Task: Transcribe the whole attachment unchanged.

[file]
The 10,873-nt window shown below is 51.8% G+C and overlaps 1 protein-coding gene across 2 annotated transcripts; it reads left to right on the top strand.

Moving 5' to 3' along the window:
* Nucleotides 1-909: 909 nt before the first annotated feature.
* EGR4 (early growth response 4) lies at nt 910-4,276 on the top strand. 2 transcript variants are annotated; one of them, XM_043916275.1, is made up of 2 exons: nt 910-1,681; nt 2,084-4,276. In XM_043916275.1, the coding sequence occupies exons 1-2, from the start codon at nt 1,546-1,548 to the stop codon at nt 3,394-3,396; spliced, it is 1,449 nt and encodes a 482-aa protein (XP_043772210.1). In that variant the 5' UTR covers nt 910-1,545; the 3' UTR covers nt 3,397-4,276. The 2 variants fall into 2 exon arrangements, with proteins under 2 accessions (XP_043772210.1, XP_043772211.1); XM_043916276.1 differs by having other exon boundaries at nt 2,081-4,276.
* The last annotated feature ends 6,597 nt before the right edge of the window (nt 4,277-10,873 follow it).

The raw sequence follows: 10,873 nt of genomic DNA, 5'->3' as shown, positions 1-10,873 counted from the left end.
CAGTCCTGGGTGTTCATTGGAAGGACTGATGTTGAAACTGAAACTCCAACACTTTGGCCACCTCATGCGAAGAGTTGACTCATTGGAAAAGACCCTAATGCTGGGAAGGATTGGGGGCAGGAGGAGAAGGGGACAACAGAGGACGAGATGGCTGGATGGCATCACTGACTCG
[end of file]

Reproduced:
The 10,873-nt window shown below is 51.8% G+C and overlaps 1 protein-coding gene across 2 annotated transcripts; it reads left to right on the top strand.

Moving 5' to 3' along the window:
* Nucleotides 1-909: 909 nt before the first annotated feature.
* EGR4 (early growth response 4) lies at nt 910-4,276 on the top strand. 2 transcript variants are annotated; one of them, XM_043916275.1, is made up of 2 exons: nt 910-1,681; nt 2,084-4,276. In XM_043916275.1, the coding sequence occupies exons 1-2, from the start codon at nt 1,546-1,548 to the stop codon at nt 3,394-3,396; spliced, it is 1,449 nt and encodes a 482-aa protein (XP_043772210.1). In that variant the 5' UTR covers nt 910-1,545; the 3' UTR covers nt 3,397-4,276. The 2 variants fall into 2 exon arrangements, with proteins under 2 accessions (XP_043772210.1, XP_043772211.1); XM_043916276.1 differs by having other exon boundaries at nt 2,081-4,276.
* The last annotated feature ends 6,597 nt before the right edge of the window (nt 4,277-10,873 follow it).

The raw sequence follows: 10,873 nt of genomic DNA, 5'->3' as shown, positions 1-10,873 counted from the left end.
CAGTCCTGGGTGTTCATTGGAAGGACTGATGTTGAAACTGAAACTCCAACACTTTGGCCACCTCATGCGAAGAGTTGACTCATTGGAAAAGACCCTAATGCTGGGAAGGATTGGGGGCAGGAGGAGAAGGGGACAACAGAGGACGAGATGGCTGGATGGCATCACTGACTCG